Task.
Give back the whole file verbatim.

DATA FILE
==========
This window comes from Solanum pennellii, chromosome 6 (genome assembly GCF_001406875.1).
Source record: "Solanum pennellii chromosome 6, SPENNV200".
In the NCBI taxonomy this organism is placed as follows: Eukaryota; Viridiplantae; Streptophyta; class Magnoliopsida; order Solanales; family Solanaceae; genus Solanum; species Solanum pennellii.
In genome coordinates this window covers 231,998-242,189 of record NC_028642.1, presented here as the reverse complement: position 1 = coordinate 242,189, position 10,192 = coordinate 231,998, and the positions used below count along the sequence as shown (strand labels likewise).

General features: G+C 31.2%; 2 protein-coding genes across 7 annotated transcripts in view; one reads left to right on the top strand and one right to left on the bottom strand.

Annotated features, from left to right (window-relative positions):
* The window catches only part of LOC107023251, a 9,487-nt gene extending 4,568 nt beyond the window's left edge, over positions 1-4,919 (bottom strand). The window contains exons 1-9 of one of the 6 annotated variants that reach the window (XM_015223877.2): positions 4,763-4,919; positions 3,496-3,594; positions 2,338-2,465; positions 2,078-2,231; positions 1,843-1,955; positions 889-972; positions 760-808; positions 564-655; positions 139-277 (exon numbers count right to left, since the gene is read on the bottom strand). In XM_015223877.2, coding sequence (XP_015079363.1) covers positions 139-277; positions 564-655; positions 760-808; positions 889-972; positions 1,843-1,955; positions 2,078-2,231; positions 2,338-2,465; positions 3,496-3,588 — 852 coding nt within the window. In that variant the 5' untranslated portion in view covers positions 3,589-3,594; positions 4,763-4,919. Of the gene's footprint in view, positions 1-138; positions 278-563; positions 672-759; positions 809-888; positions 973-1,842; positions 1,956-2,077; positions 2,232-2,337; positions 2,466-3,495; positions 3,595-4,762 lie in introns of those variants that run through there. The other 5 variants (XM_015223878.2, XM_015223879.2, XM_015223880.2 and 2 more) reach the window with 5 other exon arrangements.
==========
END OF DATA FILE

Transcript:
This window comes from Solanum pennellii, chromosome 6 (genome assembly GCF_001406875.1).
Source record: "Solanum pennellii chromosome 6, SPENNV200".
In the NCBI taxonomy this organism is placed as follows: Eukaryota; Viridiplantae; Streptophyta; class Magnoliopsida; order Solanales; family Solanaceae; genus Solanum; species Solanum pennellii.
In genome coordinates this window covers 231,998-242,189 of record NC_028642.1, presented here as the reverse complement: position 1 = coordinate 242,189, position 10,192 = coordinate 231,998, and the positions used below count along the sequence as shown (strand labels likewise).

General features: G+C 31.2%; 2 protein-coding genes across 7 annotated transcripts in view; one reads left to right on the top strand and one right to left on the bottom strand.

Annotated features, from left to right (window-relative positions):
* The window catches only part of LOC107023251, a 9,487-nt gene extending 4,568 nt beyond the window's left edge, over positions 1-4,919 (bottom strand). The window contains exons 1-9 of one of the 6 annotated variants that reach the window (XM_015223877.2): positions 4,763-4,919; positions 3,496-3,594; positions 2,338-2,465; positions 2,078-2,231; positions 1,843-1,955; positions 889-972; positions 760-808; positions 564-655; positions 139-277 (exon numbers count right to left, since the gene is read on the bottom strand). In XM_015223877.2, coding sequence (XP_015079363.1) covers positions 139-277; positions 564-655; positions 760-808; positions 889-972; positions 1,843-1,955; positions 2,078-2,231; positions 2,338-2,465; positions 3,496-3,588 — 852 coding nt within the window. In that variant the 5' untranslated portion in view covers positions 3,589-3,594; positions 4,763-4,919. Of the gene's footprint in view, positions 1-138; positions 278-563; positions 672-759; positions 809-888; positions 973-1,842; positions 1,956-2,077; positions 2,232-2,337; positions 2,466-3,495; positions 3,595-4,762 lie in introns of those variants that run through there. The other 5 variants (XM_015223878.2, XM_015223879.2, XM_015223880.2 and 2 more) reach the window with 5 other exon arrangements.